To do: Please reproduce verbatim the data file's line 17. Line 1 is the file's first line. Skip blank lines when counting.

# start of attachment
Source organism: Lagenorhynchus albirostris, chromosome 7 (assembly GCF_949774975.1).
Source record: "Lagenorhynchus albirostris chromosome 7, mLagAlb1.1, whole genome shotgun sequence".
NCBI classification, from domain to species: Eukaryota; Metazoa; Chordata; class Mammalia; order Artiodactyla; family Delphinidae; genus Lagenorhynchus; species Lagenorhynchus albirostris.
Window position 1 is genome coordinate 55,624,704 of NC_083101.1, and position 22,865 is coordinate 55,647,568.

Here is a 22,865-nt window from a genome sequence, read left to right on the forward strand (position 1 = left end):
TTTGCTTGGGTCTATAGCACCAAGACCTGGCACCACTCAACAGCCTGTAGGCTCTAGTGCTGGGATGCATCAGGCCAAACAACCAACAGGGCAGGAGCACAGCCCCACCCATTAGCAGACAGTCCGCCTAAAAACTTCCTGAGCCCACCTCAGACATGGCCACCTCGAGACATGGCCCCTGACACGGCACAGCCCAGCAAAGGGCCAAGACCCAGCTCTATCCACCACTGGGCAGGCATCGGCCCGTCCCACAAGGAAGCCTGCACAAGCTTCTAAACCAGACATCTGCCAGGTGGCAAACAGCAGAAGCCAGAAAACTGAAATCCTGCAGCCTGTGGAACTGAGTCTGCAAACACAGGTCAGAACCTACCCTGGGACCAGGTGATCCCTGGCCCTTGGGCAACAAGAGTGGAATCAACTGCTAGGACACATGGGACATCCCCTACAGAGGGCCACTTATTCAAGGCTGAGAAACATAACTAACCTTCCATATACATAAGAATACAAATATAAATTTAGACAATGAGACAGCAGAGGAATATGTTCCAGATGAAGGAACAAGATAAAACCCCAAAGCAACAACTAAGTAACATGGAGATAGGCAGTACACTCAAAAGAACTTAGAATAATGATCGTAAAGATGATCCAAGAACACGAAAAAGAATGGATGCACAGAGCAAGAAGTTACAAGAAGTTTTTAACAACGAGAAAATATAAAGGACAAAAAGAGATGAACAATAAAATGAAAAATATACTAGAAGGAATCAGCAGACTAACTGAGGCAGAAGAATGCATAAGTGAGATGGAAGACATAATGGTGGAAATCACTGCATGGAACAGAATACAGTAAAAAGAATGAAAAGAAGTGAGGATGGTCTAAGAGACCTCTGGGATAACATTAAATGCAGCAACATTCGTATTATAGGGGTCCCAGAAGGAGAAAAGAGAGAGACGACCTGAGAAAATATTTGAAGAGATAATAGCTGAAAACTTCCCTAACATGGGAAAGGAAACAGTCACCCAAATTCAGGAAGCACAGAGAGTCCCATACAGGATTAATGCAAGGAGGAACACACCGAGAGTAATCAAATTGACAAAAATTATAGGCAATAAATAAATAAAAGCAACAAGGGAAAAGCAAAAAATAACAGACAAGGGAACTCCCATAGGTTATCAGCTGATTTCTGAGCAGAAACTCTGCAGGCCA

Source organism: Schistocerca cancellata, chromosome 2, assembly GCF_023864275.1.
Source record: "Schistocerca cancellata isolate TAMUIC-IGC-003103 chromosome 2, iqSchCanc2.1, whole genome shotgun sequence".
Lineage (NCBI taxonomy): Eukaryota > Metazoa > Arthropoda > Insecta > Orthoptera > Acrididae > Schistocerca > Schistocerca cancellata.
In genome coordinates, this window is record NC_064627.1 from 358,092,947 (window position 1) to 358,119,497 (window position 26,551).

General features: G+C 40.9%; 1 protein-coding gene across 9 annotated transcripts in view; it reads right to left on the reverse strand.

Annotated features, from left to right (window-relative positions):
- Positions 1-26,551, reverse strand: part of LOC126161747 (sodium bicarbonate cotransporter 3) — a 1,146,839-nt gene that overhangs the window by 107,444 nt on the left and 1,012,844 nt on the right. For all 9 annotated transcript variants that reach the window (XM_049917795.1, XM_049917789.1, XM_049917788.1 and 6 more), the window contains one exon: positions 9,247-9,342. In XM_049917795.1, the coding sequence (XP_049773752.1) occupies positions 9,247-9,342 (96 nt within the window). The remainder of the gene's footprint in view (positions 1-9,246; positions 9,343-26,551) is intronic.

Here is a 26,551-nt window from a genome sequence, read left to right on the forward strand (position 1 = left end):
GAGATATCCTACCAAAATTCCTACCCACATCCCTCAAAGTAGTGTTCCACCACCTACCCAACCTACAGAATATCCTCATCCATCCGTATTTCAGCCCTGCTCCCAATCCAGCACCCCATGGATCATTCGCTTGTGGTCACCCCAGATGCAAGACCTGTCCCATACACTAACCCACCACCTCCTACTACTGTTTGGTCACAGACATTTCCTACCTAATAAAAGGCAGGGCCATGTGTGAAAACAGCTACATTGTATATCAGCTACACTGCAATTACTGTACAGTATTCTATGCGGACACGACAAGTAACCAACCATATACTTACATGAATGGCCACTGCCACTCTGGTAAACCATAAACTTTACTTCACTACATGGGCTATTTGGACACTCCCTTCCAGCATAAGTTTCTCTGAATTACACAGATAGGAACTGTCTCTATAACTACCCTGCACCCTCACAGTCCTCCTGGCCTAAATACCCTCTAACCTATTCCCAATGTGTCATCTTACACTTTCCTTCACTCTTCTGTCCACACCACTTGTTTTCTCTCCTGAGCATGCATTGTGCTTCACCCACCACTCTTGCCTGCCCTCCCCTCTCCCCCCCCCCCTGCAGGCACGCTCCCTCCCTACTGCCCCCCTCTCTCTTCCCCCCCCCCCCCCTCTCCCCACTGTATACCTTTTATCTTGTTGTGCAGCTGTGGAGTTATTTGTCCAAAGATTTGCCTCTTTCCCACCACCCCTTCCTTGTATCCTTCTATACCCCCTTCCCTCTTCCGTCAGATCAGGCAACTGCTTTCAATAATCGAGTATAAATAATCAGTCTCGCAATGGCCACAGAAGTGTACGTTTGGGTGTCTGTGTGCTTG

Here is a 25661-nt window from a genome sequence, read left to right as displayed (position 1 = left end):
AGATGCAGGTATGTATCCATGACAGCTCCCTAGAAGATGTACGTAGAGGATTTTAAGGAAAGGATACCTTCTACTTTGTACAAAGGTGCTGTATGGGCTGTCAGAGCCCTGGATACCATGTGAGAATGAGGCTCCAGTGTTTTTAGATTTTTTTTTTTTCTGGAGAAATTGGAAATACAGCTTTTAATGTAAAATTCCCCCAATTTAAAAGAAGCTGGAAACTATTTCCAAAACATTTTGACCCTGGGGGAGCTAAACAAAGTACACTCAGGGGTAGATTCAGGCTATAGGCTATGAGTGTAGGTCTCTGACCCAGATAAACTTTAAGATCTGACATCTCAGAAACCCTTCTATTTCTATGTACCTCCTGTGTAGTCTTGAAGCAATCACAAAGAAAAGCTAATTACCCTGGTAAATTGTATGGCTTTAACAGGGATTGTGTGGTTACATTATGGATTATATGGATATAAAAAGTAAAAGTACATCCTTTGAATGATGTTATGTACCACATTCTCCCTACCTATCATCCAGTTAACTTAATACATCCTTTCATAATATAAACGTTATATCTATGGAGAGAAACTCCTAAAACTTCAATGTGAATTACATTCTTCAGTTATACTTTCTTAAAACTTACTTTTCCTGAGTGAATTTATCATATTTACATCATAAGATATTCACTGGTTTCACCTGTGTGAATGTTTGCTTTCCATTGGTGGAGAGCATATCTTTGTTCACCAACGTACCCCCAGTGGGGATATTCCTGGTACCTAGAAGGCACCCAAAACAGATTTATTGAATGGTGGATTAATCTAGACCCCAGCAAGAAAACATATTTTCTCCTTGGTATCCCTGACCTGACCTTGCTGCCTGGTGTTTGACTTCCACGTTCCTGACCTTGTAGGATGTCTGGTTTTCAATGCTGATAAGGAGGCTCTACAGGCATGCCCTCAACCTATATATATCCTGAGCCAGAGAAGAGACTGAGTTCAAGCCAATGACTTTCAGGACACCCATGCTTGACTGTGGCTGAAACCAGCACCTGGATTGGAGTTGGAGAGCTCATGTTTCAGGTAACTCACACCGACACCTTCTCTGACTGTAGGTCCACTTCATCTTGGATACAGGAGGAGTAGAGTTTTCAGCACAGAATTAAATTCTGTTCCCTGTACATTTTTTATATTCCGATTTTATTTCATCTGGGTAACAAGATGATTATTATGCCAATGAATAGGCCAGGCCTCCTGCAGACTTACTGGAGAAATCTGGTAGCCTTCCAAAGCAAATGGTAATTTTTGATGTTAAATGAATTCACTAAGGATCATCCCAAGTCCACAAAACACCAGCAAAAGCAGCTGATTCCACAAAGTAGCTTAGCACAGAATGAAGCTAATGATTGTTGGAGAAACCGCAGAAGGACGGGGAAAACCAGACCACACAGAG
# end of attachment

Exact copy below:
AGATGCAGGTATGTATCCATGACAGCTCCCTAGAAGATGTACGTAGAGGATTTTAAGGAAAGGATACCTTCTACTTTGTACAAAGGTGCTGTATGGGCTGTCAGAGCCCTGGATACCATGTGAGAATGAGGCTCCAGTGTTTTTAGATTTTTTTTTTTTCTGGAGAAATTGGAAATACAGCTTTTAATGTAAAATTCCCCCAATTTAAAAGAAGCTGGAAACTATTTCCAAAACATTTTGACCCTGGGGGAGCTAAACAAAGTACACTCAGGGGTAGATTCAGGCTATAGGCTATGAGTGTAGGTCTCTGACCCAGATAAACTTTAAGATCTGACATCTCAGAAACCCTTCTATTTCTATGTACCTCCTGTGTAGTCTTGAAGCAATCACAAAGAAAAGCTAATTACCCTGGTAAATTGTATGGCTTTAACAGGGATTGTGTGGTTACATTATGGATTATATGGATATAAAAAGTAAAAGTACATCCTTTGAATGATGTTATGTACCACATTCTCCCTACCTATCATCCAGTTAACTTAATACATCCTTTCATAATATAAACGTTATATCTATGGAGAGAAACTCCTAAAACTTCAATGTGAATTACATTCTTCAGTTATACTTTCTTAAAACTTACTTTTCCTGAGTGAATTTATCATATTTACATCATAAGATATTCACTGGTTTCACCTGTGTGAATGTTTGCTTTCCATTGGTGGAGAGCATATCTTTGTTCACCAACGTACCCCCAGTGGGGATATTCCTGGTACCTAGAAGGCACCCAAAACAGATTTATTGAATGGTGGATTAATCTAGACCCCAGCAAGAAAACATATTTTCTCCTTGGTATCCCTGACCTGACCTTGCTGCCTGGTGTTTGACTTCCACGTTCCTGACCTTGTAGGATGTCTGGTTTTCAATGCTGATAAGGAGGCTCTACAGGCATGCCCTCAACCTATATATATCCTGAGCCAGAGAAGAGACTGAGTTCAAGCCAATGACTTTCAGGACACCCATGCTTGACTGTGGCTGAAACCAGCACCTGGATTGGAGTTGGAGAGCTCATGTTTCAGGTAACTCACACCGACACCTTCTCTGACTGTAGGTCCACTTCATCTTGGATACAGGAGGAGTAGAGTTTTCAGCACAGAATTAAATTCTGTTCCCTGTACATTTTTTATATTCCGATTTTATTTCATCTGGGTAACAAGATGATTATTATGCCAATGAATAGGCCAGGCCTCCTGCAGACTTACTGGAGAAATCTGGTAGCCTTCCAAAGCAAATGGTAATTTTTGATGTTAAATGAATTCACTAAGGATCATCCCAAGTCCACAAAACACCAGCAAAAGCAGCTGATTCCACAAAGTAGCTTAGCACAGAATGAAGCTAATGATTGTTGGAGAAACCGCAGAAGGACGGGGAAAACCAGACCACACAGAG